How long until Walmart takes over the world?
Walmart first entered the Canadian space in 1994. Since, of course, it has offered as much controversy as it has savings.
The mega-chain, which Maclean’s notes has been depicted as a “corporate killer of mom-and-pop stores, the scourge of unions and a destroyer of urban landscapes,” has been both revered and reviled. Killer, scourge and destroyer, maybe, but Walmart is also a place for great deals, a purveyor of solar energy and a community leader.
But then, this is Canada, a first-world power that can, despite Walmart’s best alleged efforts, survive even when the superstore wipes clean everything in its path.
Can the same be said about other countries Walmart has in its crosshairs?
Fifteen years after it arrived in Canada, Walmart has expanded plenty but also recently began business in Chile.
The American retailer opened up shop in Chile in 2009, when it acquired leading food retailer D&S, expanded on its existing infrastructure and plastered “Walmart Chile” on everything it bought.
So far, the results have been stunning, if problematic. According to a recent estimate, in just three years Walmart has captured a whopping 34 per cent of Chile’s retail market share, a figure that gets a definite golf clap from industry analysts.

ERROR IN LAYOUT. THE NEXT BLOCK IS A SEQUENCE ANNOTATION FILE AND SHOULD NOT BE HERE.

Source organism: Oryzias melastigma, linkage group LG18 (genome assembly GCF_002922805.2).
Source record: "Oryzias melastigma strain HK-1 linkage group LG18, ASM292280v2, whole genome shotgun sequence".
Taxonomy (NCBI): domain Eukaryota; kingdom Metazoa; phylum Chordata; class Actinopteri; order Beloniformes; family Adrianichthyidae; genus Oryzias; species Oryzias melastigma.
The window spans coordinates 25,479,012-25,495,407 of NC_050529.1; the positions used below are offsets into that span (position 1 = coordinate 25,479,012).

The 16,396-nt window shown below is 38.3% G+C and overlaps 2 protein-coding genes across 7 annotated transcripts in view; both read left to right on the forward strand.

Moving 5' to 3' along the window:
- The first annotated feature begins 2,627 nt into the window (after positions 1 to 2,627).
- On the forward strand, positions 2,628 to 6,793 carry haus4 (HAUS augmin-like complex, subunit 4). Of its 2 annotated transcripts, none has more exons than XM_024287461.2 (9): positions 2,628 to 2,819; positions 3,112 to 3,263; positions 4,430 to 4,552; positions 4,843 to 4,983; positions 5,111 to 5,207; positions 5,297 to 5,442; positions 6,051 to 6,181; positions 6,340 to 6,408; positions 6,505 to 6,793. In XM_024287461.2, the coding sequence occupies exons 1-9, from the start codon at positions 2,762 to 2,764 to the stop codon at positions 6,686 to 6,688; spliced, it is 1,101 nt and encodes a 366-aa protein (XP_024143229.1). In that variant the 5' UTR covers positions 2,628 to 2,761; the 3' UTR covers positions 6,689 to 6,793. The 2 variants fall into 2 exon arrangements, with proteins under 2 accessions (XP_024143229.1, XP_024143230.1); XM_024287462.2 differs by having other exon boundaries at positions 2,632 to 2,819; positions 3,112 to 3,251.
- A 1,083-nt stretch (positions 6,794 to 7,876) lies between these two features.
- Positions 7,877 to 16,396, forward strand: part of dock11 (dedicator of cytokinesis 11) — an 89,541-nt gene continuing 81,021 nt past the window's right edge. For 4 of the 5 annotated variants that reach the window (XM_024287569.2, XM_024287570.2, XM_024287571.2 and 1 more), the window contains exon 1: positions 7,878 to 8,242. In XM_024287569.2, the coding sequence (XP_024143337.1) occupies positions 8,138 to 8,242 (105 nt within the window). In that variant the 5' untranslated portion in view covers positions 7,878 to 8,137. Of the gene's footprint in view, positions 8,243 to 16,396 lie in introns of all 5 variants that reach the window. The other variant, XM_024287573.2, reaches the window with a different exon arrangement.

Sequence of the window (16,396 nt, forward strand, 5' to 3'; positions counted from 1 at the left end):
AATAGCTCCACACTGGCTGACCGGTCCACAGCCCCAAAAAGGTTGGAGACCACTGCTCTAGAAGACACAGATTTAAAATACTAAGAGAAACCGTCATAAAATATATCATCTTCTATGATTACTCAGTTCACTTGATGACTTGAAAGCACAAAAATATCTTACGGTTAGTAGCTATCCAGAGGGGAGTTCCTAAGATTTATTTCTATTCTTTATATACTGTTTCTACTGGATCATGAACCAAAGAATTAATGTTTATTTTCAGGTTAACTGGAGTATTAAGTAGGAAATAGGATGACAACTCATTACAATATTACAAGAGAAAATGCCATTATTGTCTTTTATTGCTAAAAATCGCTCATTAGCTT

But Chileans might feel decidedly different. According to a report by UNI Global Union, Walmart’s dominance in Chile highlights a concerning trend that’s happened in the country since so-called modern retail arrived in the country in the early 1990s. Since then, small shops by the thousands have dropped like flies in the Chilean retail picture.
All this bears mentioning because of what’s about to happen.
Earlier this month, India announced its intent to allow outside businesses to set up shop within its borders, and chief among them will be Walmart.
“We are willing and able to invest in back-end infrastructure that will help reduce wastage of farm produce, improve the livelihood of farmers, lower prices of products and easy supply-side inflation,” Raj Jain, president of Walmart India, said after the news.
But there are many who feel Walmart’s presence in India, with its fragile developing economy, will merely echo that of Chile, which has seen its retail landscape ravaged in line with Walmart’s arrival.
Do you think Walmart is good, or bad, for the communities it serves?
By Jason Buckland, MSN Money